Yes, I did cheat a little bit by using existing arms/faces/hands, but for me the experience was making a model from 90% sculpt, rather than the usual 10%. The photos may not speak for themselves, but scale wise I have made a giant! Once the boots are done they will stand a good 1/2 head height taller than my other models (Space Marines included). Maybe they grew up on a low gravity moon or something? I'm looking forward to painting him this week and using his Leadership to prevent my Guardsmen running away so much!

High Five! The pose is based on a sketch from p33 of the Imperial Guard Codex.
On my second sculpt (above) I set out to create my own hands and face, which requires immense patience and lots of cross-eyed headaches! I have literally torn off three hand sculpt attempts and started again, each time the ball of green-stuff reducing in size. I also wasn't happy with the lips and chin, so I added a beard to obscure the imperfections. The latest hand was a two stage process, using wire to support the fingers.

My second style of armature, this time I will sculpt the head separably and attach it later.
With my third sculpt I have set out to spend a little more time getting the armature scaled correctly, and rather than using the '7.5 or 8 heads high' technique from my first two (very hard to measure 28mm models based on head height) I have basically eye-balled the scale against an existing model. Less scientific, hopefully more artistic. I may end up using this model for a future diorama so I plan to spend a little more time on the details, whereas the other two are just for gaming. Wish me luck!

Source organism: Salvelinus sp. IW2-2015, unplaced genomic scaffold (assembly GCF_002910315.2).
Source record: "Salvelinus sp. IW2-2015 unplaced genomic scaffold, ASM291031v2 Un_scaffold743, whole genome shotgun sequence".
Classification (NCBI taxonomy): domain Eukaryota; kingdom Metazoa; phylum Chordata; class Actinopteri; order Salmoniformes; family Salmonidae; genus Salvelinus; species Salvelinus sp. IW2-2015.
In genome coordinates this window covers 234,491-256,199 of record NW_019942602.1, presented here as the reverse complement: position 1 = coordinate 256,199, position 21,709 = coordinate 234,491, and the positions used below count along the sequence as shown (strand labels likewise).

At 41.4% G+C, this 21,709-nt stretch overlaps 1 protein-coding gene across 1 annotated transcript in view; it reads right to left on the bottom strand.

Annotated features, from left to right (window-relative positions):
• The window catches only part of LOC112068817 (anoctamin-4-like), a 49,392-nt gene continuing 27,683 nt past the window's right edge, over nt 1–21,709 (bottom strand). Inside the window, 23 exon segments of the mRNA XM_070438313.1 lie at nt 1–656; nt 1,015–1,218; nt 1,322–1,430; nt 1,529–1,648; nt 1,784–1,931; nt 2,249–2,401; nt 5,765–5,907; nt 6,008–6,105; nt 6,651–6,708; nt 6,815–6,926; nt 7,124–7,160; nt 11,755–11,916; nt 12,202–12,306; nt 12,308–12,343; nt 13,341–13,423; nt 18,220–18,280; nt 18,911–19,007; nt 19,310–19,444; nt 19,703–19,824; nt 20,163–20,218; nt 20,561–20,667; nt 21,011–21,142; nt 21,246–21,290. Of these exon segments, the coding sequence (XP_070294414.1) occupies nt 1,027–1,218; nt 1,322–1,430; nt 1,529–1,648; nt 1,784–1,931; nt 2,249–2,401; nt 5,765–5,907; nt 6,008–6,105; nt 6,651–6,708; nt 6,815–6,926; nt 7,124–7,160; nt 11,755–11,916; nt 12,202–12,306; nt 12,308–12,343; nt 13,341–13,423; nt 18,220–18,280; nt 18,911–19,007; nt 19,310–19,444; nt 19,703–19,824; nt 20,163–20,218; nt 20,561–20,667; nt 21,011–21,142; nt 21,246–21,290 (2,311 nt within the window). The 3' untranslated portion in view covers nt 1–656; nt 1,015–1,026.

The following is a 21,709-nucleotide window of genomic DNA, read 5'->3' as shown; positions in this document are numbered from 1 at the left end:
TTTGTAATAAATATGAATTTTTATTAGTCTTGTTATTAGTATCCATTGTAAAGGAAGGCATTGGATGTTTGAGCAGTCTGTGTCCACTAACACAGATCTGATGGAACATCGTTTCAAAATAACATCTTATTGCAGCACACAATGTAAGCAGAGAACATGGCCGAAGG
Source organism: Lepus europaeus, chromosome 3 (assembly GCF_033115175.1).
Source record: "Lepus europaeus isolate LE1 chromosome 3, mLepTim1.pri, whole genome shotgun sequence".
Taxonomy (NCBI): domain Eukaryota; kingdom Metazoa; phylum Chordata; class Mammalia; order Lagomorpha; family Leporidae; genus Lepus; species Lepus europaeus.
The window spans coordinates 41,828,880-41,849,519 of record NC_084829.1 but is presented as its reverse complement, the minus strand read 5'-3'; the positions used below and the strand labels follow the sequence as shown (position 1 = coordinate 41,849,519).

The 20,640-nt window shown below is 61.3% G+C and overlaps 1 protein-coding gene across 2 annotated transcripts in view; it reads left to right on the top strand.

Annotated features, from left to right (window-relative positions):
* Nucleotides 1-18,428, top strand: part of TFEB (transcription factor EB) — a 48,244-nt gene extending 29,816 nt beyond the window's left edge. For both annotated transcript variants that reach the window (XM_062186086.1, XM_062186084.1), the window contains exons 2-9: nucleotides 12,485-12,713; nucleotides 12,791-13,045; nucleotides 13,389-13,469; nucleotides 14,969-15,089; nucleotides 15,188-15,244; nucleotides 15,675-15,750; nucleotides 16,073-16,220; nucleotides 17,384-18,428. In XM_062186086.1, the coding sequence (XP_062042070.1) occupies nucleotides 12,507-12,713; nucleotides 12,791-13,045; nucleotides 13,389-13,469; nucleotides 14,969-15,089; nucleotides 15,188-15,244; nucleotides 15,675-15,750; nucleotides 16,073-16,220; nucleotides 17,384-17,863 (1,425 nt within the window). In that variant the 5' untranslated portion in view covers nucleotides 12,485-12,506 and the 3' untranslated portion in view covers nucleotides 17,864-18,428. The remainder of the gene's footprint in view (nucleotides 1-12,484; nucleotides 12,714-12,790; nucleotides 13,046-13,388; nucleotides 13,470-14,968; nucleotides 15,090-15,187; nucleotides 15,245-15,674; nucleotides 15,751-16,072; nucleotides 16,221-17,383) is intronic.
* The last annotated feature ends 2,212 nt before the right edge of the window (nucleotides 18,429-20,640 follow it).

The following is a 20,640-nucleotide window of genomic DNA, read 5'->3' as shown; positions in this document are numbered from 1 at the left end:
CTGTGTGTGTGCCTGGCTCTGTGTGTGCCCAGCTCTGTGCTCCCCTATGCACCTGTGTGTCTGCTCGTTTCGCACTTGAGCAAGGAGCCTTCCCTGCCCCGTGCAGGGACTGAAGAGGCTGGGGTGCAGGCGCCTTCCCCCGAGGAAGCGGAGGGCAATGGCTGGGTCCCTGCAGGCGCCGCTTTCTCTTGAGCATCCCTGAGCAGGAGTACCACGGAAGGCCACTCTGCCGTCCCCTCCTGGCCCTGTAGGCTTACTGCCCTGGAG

Sunday, 11 November 2012

Hobby: How to (Re) Use Instant Mold

Instant Mold, a product my local store has stocked for only the past 12 months or so, has proved invaluable in creating the bases for my army. Being a hobbiest at heart, I am always impressed by those that go the extra mile with basing their army. I have used Instant Mold to create the bases on my army, copying a design I sketched out 12 months ago, and applying it to bases of various shapes and sizes, and cut down a 30 minute sculpt into a 30 second mold process.

Original Sculpt, left, and InstantMold copies, above.

From sketch to sculpt, this time no InstantMold. Very time consuming!!
See the finished product in my first blog post.

 For those not familiar, Instant Mold uses near-boiling water to soften, then cold water (or air) to set once the desired shape has been pressed into it. Further uses as a two-part/three-dimensional mold can be extracted from the product by freezing a half mold including the model itself, then pushing the top half of the mold into the bottom so it won't stick together and can be removed easily. I have had minimal success with this personally, too many air bubbles are created and you have to use the exact amount of new material to avoid losing details.
Original in "Brown Stuff", molded bases in "Green Stuff"

However, there comes a time when you really want to make another mold and, like me, are too cheap to buy any more Insta Mold (currently I am saving for some new brushes). Anyone who has tried to re-use this stuff knows how easily it pick up air bubbles which then affect the quality of any further molds. My solution was discovered by chance when I left a small, flat piece of the InstantMold in the hot water too long. It flattened even further and became almost like a rubber coating on the surface of the water, and most notably losing all the trapped air bubbles.